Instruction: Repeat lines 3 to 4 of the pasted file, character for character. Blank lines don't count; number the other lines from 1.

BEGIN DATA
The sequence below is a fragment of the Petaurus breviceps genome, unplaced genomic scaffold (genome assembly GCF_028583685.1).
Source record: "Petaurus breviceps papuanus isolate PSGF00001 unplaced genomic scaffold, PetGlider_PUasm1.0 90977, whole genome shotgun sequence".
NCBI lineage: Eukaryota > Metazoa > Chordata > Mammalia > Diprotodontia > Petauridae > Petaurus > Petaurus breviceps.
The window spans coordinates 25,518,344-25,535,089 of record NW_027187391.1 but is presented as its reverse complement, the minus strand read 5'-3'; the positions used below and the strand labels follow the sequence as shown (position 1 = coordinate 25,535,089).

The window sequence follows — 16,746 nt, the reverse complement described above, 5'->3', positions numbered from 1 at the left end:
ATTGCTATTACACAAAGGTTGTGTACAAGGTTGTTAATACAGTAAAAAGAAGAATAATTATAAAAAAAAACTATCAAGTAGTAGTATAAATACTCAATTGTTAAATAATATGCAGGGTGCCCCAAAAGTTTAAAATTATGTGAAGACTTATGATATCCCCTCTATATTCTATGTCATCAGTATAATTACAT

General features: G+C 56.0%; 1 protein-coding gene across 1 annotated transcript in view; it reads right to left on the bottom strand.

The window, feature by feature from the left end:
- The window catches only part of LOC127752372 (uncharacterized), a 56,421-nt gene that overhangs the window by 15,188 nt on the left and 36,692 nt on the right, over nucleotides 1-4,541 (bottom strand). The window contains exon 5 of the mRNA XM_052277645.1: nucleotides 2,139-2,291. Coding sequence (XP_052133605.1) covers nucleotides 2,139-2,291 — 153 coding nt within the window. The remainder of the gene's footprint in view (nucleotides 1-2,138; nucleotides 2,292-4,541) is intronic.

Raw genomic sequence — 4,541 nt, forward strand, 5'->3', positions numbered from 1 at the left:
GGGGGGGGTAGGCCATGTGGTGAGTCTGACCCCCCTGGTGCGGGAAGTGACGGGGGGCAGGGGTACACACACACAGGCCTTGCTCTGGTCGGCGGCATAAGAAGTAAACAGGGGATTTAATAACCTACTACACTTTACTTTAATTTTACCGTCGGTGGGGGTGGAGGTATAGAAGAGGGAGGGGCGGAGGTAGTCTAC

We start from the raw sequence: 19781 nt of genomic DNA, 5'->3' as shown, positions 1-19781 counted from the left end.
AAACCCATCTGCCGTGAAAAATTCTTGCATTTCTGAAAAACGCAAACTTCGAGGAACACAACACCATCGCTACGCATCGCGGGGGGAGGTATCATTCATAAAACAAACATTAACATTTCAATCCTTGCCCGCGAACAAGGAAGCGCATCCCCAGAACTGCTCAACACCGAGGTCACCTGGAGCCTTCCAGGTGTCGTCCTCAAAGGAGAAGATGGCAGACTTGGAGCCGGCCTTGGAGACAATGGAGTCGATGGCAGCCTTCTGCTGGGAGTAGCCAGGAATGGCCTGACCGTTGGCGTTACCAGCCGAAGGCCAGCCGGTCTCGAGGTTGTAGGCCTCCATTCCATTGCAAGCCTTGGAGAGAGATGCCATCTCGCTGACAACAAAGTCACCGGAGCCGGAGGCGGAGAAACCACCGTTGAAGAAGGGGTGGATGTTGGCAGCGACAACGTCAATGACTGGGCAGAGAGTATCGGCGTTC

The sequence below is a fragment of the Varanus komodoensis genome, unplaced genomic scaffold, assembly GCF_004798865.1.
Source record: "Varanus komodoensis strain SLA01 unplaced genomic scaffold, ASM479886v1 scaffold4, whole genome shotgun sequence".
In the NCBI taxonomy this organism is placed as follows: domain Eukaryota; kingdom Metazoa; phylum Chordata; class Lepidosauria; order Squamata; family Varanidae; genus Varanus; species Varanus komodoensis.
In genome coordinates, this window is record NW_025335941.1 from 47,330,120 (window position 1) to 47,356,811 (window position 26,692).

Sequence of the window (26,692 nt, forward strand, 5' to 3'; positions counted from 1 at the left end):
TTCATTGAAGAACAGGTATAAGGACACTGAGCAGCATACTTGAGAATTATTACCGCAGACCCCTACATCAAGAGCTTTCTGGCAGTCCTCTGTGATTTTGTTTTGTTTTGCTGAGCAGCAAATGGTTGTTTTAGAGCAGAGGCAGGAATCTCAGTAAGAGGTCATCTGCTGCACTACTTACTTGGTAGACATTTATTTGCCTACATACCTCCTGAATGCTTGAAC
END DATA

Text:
NCBI lineage: Eukaryota > Metazoa > Chordata > Mammalia > Diprotodontia > Petauridae > Petaurus > Petaurus breviceps.
The window spans coordinates 25,518,344-25,535,089 of record NW_027187391.1 but is presented as its reverse complement, the minus strand read 5'-3'; the positions used below and the strand labels follow the sequence as shown (position 1 = coordinate 25,535,089).